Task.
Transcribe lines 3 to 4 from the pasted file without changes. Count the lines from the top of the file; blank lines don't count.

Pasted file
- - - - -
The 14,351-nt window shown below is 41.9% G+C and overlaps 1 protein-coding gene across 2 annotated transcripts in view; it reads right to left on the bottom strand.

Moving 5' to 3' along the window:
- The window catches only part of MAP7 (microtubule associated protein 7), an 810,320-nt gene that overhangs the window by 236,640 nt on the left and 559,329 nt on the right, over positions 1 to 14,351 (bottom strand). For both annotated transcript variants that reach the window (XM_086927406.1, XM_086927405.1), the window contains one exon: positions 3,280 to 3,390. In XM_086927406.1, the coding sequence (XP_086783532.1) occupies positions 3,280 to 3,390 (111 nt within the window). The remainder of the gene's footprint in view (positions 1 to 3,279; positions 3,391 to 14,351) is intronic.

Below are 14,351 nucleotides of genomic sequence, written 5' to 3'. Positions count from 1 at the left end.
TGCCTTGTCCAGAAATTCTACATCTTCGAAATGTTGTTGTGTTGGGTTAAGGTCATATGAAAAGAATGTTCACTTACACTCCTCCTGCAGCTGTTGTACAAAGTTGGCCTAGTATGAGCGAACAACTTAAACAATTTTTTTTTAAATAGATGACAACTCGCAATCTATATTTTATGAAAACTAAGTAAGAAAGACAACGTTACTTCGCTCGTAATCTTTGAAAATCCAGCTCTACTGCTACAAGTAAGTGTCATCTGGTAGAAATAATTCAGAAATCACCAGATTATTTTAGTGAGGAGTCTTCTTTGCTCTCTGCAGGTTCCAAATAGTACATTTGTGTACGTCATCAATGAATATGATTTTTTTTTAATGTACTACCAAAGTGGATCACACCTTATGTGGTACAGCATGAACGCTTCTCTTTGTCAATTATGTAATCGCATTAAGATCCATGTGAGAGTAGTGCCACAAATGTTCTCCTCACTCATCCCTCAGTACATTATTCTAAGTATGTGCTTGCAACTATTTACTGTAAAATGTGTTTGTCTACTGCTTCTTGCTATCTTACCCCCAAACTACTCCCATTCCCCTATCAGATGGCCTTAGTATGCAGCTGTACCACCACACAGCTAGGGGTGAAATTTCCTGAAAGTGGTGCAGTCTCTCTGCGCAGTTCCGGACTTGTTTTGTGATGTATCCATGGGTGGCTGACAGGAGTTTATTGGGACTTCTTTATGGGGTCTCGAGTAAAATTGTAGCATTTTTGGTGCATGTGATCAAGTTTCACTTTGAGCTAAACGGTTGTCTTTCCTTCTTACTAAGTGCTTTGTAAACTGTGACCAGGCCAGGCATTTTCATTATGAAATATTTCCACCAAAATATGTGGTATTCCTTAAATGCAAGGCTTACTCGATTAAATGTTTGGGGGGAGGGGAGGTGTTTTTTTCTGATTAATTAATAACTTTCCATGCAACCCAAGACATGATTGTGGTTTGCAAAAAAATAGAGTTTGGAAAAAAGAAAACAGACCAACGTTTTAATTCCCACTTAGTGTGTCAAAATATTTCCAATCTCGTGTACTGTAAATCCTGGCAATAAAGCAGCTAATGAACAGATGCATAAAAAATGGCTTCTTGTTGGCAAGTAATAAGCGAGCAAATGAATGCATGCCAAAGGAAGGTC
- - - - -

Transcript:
- The window catches only part of MAP7 (microtubule associated protein 7), an 810,320-nt gene that overhangs the window by 236,640 nt on the left and 559,329 nt on the right, over positions 1 to 14,351 (bottom strand). For both annotated transcript variants that reach the window (XM_086927406.1, XM_086927405.1), the window contains one exon: positions 3,280 to 3,390. In XM_086927406.1, the coding sequence (XP_086783532.1) occupies positions 3,280 to 3,390 (111 nt within the window). The remainder of the gene's footprint in view (positions 1 to 3,279; positions 3,391 to 14,351) is intronic.

Below are 14,351 nucleotides of genomic sequence, written 5' to 3'. Positions count from 1 at the left end.